A contest between Mopsus and another well-known seer, Calchas, was held just after the Trojan War to decide which was the better in matters of divination. It appears that Mopsus so impressed the other that Calchas died from his grief, not able to accept the position of second-best. A tale was related, near the end of the first century A.D., that described the procedure at the oracle. A priest, usually an illiterate man, would receive the people in quest of oracular advise. He would be told only the names of the clients, nothing more, then would descend to the oracle under the temple. Here he reportedly drank from a sacred well and meditated. Later, he could emerge to advise the waiting people on the matters that had been of most importance to them. What is more he did this in verses.
 

RUINS OF KLAROS

The location of the Temple of Apollo at Klaros was first established in 1826, when a tourist saw the tops of several columns sticking out of the ground. In 1907, the Istanbul Archeological Museum undertook preliminary excavations of Klaros, then abandoned the digs. The silt deposited by the nearby stream, formerly know as Halesus, soon covered over the ruins once again. It wasn't until 1950 that a French expedition made an extended and complete excavation of the site. The temple was excavated, along with various other buildings and the sacred way that led into the ancient religious complex.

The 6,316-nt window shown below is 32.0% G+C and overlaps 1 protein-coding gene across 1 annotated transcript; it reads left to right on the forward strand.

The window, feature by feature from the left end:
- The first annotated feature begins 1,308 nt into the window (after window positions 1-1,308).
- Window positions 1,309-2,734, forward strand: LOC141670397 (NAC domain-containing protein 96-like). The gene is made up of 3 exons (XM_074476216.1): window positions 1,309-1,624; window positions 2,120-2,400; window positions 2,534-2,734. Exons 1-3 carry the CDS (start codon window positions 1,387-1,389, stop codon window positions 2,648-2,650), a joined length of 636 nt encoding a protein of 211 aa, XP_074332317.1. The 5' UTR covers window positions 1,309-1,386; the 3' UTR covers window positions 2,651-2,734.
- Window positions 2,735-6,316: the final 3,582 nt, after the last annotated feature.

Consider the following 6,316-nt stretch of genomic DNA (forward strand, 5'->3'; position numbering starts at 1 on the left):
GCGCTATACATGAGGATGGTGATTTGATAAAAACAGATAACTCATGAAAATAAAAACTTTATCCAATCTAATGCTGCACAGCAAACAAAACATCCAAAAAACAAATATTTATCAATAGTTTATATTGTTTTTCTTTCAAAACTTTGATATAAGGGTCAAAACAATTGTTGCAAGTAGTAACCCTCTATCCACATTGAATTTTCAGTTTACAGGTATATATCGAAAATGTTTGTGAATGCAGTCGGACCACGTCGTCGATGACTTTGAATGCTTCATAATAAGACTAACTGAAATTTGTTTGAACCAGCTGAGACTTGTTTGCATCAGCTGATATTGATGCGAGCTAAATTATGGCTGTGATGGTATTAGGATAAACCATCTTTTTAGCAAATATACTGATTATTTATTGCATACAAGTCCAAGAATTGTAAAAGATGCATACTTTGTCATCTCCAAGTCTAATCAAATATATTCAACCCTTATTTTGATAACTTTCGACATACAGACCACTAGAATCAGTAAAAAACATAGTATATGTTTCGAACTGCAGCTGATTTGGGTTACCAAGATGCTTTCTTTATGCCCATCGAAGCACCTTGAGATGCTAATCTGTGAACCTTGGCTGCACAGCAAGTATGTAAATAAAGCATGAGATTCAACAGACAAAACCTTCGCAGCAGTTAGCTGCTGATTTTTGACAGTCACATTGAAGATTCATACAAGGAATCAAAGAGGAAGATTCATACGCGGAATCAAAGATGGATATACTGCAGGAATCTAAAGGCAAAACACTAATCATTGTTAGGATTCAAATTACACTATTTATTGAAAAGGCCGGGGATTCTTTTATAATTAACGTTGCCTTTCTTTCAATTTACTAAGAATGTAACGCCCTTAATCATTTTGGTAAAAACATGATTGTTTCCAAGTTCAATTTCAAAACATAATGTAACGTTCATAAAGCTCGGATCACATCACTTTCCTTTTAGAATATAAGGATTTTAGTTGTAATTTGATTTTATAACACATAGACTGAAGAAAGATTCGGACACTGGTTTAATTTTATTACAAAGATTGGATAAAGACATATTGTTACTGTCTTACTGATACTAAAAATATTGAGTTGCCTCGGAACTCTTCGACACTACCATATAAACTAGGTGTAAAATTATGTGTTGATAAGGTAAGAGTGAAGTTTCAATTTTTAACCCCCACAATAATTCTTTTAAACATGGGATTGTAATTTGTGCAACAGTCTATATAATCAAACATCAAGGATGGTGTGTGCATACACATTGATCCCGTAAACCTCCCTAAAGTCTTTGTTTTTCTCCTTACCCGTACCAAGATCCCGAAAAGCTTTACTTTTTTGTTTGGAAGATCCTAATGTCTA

The Temple of Apollo: The temple is dated somewhere around the beginnings of Hellenism, in the fourth century B.C. It was built upon a stepped platform, and had dimerisions of approximately 26×46 meters. And, surprisingly enough, considering its position in Ionia, the architecture was Doric. This site on low ground was probably chosen over a higher elevation because of its proximity to the sacred spring. In any case, the waters caused many difficulties during excavation of the already suffering ruins, and may be the cause of more problems in the future.